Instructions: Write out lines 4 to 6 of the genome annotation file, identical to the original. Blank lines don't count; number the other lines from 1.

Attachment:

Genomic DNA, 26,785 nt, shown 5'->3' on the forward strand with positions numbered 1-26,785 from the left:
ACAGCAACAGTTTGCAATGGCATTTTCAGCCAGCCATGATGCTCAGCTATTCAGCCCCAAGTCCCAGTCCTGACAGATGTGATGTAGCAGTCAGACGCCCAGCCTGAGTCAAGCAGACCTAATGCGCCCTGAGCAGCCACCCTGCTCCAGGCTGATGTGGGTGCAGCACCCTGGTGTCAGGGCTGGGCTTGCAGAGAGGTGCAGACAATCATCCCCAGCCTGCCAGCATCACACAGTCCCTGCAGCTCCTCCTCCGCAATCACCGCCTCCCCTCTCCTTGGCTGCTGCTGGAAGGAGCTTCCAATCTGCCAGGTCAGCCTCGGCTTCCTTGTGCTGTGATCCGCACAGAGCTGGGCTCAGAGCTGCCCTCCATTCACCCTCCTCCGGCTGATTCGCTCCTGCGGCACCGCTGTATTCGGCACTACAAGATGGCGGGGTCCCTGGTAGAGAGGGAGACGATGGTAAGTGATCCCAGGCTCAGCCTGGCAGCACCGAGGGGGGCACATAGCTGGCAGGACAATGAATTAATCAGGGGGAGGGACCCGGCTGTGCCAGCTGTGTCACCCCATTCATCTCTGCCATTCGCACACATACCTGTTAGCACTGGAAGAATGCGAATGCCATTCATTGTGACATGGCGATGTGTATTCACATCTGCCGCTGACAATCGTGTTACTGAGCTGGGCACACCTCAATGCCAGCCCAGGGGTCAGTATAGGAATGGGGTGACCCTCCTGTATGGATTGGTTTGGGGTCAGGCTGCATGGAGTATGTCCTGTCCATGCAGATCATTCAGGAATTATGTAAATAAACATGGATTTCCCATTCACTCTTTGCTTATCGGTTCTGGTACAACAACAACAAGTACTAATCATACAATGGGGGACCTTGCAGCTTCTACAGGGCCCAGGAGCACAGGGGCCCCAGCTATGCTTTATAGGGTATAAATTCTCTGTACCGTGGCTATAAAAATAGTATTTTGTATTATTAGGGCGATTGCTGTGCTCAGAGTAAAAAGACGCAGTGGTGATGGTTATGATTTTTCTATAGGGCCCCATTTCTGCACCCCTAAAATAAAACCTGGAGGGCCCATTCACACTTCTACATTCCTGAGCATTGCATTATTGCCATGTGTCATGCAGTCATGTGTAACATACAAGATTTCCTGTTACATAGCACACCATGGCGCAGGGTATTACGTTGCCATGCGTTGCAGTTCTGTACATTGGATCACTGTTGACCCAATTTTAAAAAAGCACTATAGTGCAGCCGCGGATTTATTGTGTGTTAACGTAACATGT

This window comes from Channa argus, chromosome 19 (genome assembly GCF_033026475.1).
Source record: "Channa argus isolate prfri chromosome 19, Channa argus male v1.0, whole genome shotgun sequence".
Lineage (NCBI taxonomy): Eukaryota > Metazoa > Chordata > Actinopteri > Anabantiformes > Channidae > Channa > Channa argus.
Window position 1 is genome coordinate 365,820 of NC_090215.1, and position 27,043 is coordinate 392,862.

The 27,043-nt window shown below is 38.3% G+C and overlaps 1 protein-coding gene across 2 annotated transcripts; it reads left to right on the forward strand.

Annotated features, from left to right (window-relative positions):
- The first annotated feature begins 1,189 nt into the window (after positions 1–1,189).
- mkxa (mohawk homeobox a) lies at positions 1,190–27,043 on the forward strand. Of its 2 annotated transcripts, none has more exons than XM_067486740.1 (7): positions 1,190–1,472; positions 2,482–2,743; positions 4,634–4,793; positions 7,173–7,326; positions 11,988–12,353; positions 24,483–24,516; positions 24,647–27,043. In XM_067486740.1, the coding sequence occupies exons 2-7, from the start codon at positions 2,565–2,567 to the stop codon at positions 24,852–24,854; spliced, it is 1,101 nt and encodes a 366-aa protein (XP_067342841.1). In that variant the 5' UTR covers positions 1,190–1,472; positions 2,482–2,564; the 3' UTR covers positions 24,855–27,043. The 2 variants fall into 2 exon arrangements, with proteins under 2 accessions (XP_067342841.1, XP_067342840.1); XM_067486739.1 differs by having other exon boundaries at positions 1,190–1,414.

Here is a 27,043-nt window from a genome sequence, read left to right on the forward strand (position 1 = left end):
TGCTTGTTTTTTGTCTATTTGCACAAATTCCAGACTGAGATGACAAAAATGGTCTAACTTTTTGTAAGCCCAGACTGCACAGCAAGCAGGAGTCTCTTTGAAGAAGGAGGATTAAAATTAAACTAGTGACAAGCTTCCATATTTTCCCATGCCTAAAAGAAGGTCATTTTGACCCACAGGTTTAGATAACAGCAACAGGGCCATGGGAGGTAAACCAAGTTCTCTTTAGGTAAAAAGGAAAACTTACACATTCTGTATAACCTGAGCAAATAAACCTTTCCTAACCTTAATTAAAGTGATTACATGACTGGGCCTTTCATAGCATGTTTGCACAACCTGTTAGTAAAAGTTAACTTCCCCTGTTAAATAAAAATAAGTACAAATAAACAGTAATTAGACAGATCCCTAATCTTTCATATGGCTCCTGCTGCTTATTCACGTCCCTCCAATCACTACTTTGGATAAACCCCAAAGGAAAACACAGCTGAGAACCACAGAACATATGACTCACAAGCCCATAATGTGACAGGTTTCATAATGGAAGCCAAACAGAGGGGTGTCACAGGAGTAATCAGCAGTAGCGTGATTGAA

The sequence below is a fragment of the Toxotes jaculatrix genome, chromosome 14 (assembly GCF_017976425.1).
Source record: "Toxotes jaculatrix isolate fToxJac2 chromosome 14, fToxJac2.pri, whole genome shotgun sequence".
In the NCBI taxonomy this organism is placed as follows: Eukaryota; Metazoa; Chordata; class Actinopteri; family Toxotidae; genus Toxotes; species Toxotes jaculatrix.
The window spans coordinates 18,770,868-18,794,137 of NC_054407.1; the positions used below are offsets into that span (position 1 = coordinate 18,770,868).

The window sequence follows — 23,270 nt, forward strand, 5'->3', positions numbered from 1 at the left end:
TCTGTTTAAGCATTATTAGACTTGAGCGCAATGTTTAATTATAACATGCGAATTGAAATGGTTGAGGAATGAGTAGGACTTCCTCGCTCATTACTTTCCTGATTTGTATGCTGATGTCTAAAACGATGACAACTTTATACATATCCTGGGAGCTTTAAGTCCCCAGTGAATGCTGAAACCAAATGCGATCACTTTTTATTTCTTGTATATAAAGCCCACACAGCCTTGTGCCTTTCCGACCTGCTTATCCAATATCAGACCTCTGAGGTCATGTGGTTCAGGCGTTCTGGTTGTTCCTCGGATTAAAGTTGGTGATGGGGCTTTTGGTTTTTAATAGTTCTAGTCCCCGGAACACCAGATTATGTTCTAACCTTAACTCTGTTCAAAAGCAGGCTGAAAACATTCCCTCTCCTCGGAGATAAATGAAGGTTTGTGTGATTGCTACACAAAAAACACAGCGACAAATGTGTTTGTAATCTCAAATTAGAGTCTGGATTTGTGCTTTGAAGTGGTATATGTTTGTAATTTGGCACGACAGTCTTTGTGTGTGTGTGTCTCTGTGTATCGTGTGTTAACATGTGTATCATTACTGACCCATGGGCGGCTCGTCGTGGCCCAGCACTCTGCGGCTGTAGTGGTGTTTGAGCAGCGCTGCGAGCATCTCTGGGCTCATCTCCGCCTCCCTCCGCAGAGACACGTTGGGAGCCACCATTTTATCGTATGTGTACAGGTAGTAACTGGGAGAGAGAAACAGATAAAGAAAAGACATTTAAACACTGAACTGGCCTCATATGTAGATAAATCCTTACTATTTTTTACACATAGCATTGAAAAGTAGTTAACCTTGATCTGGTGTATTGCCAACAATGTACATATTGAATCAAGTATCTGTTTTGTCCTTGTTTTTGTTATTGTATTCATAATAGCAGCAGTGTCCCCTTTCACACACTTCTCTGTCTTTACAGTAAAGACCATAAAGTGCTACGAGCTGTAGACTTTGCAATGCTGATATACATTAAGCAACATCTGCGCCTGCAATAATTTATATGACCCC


Source record: "Channa argus isolate prfri chromosome 19, Channa argus male v1.0, whole genome shotgun sequence".
Lineage (NCBI taxonomy): Eukaryota > Metazoa > Chordata > Actinopteri > Anabantiformes > Channidae > Channa > Channa argus.
Window position 1 is genome coordinate 365,820 of NC_090215.1, and position 27,043 is coordinate 392,862.